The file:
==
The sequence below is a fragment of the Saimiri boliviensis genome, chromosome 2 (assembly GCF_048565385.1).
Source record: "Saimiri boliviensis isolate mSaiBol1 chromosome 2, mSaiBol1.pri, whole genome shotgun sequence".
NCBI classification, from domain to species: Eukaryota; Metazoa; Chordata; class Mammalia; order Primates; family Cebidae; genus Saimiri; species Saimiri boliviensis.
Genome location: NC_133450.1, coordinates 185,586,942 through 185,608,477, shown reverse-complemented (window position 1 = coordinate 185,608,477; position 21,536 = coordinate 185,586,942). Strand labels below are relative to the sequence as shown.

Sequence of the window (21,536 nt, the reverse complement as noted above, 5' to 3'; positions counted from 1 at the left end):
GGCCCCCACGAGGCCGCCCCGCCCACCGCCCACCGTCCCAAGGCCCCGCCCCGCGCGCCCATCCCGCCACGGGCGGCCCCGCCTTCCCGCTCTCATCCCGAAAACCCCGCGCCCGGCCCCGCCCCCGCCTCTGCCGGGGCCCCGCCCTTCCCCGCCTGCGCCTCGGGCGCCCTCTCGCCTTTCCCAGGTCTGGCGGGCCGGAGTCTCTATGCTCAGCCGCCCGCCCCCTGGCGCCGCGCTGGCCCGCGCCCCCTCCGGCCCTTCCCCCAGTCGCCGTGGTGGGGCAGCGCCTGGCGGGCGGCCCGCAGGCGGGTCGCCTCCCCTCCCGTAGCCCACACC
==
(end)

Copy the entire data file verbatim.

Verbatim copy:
The sequence below is a fragment of the Saimiri boliviensis genome, chromosome 2 (assembly GCF_048565385.1).
Source record: "Saimiri boliviensis isolate mSaiBol1 chromosome 2, mSaiBol1.pri, whole genome shotgun sequence".
NCBI classification, from domain to species: Eukaryota; Metazoa; Chordata; class Mammalia; order Primates; family Cebidae; genus Saimiri; species Saimiri boliviensis.
Genome location: NC_133450.1, coordinates 185,586,942 through 185,608,477, shown reverse-complemented (window position 1 = coordinate 185,608,477; position 21,536 = coordinate 185,586,942). Strand labels below are relative to the sequence as shown.

Sequence of the window (21,536 nt, the reverse complement as noted above, 5' to 3'; positions counted from 1 at the left end):
GGCCCCCACGAGGCCGCCCCGCCCACCGCCCACCGTCCCAAGGCCCCGCCCCGCGCGCCCATCCCGCCACGGGCGGCCCCGCCTTCCCGCTCTCATCCCGAAAACCCCGCGCCCGGCCCCGCCCCCGCCTCTGCCGGGGCCCCGCCCTTCCCCGCCTGCGCCTCGGGCGCCCTCTCGCCTTTCCCAGGTCTGGCGGGCCGGAGTCTCTATGCTCAGCCGCCCGCCCCCTGGCGCCGCGCTGGCCCGCGCCCCCTCCGGCCCTTCCCCCAGTCGCCGTGGTGGGGCAGCGCCTGGCGGGCGGCCCGCAGGCGGGTCGCCTCCCCTCCCGTAGCCCACACC